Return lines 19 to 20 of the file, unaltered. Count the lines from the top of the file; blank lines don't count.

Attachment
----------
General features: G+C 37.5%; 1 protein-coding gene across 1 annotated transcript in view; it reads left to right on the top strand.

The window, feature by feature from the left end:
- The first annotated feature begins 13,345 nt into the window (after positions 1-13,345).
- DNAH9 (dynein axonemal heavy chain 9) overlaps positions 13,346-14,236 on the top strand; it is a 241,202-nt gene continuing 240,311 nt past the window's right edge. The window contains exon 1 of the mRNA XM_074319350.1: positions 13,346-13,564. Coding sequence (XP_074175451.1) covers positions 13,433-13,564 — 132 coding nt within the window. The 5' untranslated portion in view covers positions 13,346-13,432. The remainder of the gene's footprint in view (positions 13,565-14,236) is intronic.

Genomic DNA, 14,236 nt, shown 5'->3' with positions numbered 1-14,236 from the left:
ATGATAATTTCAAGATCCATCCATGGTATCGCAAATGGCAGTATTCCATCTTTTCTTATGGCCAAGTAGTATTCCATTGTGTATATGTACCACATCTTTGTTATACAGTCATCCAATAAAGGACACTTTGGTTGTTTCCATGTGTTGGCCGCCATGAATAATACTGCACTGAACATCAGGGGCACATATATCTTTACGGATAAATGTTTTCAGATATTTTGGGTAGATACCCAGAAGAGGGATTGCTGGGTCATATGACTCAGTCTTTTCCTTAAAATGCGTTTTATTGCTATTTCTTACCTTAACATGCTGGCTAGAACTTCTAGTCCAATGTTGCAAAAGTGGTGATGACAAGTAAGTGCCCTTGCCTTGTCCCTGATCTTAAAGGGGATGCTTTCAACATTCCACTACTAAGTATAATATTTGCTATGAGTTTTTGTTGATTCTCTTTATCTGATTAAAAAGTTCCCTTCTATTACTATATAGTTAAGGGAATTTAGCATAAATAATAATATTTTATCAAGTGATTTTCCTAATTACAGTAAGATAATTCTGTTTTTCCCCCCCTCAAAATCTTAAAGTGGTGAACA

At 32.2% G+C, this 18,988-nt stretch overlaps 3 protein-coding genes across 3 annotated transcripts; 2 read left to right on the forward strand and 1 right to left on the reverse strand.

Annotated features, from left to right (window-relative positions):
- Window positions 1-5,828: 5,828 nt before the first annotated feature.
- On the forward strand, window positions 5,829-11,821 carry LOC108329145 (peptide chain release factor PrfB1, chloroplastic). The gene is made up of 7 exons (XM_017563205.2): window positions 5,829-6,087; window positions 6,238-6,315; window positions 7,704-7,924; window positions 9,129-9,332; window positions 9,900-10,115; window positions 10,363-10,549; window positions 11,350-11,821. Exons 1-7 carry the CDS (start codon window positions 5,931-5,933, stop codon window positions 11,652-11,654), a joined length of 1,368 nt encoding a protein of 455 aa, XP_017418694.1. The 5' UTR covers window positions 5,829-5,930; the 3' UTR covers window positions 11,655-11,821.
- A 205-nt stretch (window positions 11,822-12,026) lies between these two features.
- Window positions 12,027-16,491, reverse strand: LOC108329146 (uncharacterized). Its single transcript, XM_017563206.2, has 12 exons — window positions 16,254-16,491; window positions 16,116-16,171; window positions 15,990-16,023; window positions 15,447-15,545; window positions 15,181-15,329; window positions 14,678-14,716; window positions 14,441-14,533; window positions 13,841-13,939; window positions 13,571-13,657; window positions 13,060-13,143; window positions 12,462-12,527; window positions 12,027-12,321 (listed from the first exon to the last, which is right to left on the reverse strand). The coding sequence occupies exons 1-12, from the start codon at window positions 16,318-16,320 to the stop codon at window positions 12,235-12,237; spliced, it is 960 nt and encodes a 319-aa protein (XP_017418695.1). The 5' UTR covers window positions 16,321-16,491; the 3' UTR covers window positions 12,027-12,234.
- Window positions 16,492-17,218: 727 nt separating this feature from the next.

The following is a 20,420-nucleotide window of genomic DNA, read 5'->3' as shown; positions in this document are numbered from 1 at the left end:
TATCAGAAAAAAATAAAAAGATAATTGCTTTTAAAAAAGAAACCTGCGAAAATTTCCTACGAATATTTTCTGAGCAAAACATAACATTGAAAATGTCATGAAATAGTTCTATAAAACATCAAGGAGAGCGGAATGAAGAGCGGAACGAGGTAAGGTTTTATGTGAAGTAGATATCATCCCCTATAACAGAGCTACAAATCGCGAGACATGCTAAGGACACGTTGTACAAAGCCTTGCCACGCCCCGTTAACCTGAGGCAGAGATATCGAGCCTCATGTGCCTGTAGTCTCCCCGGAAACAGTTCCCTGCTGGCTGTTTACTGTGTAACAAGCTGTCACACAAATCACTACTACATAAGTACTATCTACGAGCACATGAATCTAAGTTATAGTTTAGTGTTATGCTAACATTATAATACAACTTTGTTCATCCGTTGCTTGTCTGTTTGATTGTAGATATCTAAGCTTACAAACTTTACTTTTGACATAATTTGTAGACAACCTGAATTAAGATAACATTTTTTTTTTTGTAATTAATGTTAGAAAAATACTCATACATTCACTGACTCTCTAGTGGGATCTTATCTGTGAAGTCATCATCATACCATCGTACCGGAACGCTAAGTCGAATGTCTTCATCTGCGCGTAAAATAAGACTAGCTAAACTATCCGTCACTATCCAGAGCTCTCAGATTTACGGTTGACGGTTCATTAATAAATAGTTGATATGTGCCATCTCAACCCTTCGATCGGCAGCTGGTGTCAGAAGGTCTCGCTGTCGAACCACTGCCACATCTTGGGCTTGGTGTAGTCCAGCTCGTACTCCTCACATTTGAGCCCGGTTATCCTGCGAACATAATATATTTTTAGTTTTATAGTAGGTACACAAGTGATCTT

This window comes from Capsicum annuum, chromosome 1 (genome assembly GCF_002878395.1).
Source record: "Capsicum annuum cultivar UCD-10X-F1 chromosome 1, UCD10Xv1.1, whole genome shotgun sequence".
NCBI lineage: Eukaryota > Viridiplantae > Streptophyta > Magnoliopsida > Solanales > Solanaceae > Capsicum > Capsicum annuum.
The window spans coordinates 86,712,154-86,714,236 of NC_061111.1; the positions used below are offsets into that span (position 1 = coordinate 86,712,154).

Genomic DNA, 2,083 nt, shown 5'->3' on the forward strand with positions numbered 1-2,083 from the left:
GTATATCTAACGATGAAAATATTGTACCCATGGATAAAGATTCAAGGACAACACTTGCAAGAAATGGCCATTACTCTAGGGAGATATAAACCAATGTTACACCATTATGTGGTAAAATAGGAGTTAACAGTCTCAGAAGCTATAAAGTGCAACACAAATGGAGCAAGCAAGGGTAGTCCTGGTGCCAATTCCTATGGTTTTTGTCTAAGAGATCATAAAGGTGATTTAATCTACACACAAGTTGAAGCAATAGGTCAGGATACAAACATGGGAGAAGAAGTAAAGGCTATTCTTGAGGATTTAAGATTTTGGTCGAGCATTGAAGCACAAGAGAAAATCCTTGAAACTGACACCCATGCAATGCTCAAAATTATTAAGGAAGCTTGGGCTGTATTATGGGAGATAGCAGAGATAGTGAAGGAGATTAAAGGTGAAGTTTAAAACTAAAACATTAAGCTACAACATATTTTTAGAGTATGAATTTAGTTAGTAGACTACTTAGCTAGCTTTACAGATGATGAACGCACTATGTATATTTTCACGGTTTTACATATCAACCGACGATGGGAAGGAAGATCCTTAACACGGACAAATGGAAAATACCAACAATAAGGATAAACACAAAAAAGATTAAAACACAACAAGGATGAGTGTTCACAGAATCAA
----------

The window spans coordinates 86,712,154-86,714,236 of NC_061111.1; the positions used below are offsets into that span (position 1 = coordinate 86,712,154).

Genomic DNA, 2,083 nt, shown 5'->3' on the forward strand with positions numbered 1-2,083 from the left: